Senate confirms drone memo author
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The Senate narrowly voted Thursday to confirm the author of memos justfying drone strikes against U.S. citizens to a federal court.

In a 53-45 vote, the Senate confirmed David Barron to serve on the First Circuit Court of Appeals.

The successful vote came after the administration said it would make public the memos Baron authored on the drone program. 

Lawmakers in both parties had raised objections to Barron because of the memos, forcing the administration to meet with Senate Democrats last week to shore up support.

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Two Democrats, Sens. Joe Manchin (W.Va.) and Mary Landrieu (La.), voted with Republicans against the nomination. Landrieu faces a tough reelection race in November.

Sen. Ron Wyden (D-Ore.) said he threw his support behind the nominee after the adminsitration's move to make the memos public. Despite being a critic of the U.S. drone program, Wyden said the White House's release of documents was a show of good faith.

But Sen. Rand PaulRand PaulGOP hasn’t reached out to centrist Dem senators Overnight Healthcare: GOP looks for ObamaCare path as right lashes out GOP looks for ObamaCare path as right lashes out MORE (R-Ky.) said that wasn’t good enough for him and that he was disturbed by the content of the memos.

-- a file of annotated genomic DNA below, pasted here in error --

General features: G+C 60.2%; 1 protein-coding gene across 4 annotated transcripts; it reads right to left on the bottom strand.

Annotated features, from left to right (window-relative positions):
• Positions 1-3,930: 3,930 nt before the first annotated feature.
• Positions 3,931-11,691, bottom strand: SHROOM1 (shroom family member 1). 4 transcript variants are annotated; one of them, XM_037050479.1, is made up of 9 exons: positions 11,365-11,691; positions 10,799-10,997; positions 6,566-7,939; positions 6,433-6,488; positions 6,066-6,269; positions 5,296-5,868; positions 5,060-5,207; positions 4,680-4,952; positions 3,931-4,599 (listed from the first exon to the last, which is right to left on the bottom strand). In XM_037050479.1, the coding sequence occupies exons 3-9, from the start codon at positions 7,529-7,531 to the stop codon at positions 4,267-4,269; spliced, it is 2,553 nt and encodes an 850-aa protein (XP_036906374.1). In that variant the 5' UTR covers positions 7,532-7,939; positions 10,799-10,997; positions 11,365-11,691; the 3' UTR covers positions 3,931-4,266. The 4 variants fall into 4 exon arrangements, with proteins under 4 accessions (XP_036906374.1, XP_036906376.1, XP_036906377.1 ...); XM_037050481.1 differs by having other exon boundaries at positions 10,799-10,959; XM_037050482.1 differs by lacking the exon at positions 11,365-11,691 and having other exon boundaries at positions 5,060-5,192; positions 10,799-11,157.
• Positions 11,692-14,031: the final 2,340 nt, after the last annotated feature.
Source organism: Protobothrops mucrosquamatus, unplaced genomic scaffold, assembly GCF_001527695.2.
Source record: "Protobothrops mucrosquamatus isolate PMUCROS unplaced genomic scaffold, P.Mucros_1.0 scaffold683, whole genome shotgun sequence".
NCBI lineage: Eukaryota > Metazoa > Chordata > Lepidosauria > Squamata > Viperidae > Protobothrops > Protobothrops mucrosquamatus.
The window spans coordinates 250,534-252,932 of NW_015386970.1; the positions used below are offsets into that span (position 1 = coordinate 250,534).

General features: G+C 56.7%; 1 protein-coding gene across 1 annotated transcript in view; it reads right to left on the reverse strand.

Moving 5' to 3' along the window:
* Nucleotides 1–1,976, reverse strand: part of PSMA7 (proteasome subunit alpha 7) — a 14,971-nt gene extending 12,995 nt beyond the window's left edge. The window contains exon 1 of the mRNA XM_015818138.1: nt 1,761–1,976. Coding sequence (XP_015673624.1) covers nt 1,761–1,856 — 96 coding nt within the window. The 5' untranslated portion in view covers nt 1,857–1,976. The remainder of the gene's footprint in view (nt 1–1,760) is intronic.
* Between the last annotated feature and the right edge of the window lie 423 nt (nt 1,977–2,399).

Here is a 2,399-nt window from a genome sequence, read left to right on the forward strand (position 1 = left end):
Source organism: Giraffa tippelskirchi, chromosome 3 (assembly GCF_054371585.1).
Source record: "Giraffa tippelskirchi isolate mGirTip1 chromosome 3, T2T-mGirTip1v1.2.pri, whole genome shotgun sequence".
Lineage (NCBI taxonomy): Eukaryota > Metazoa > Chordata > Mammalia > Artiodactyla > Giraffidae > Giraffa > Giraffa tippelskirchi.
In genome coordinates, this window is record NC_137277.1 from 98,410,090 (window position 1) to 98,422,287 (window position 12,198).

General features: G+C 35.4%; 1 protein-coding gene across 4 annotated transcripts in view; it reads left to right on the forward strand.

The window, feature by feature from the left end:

“I believe it’s about what the memos themselves say,” Paul said. “I rise in opposition of the killing of American citizens without trial. Any nominee who rubber stamps and grants that power to the president is not worthy of being one step away from the Supreme Court.”

Senate Judiciary Committee Chairman Patrick LeahyPatrick LeahyDem senator asks for 'top to bottom' review of Syria policy A guide to the committees: Senate Verizon angling to lower price of Yahoo purchase: report MORE (D-Vt.) said Paul’s filibuster of the Barron nomination was purely “political posturing.”

On Wednesday, the Senate voted 52-43 to end debate on Barron’s nomination. Democrats were successful because of reformed Senate rules that allow most nominations to advance by simple majority instead of the 60 votes needed to overcome a filibuster.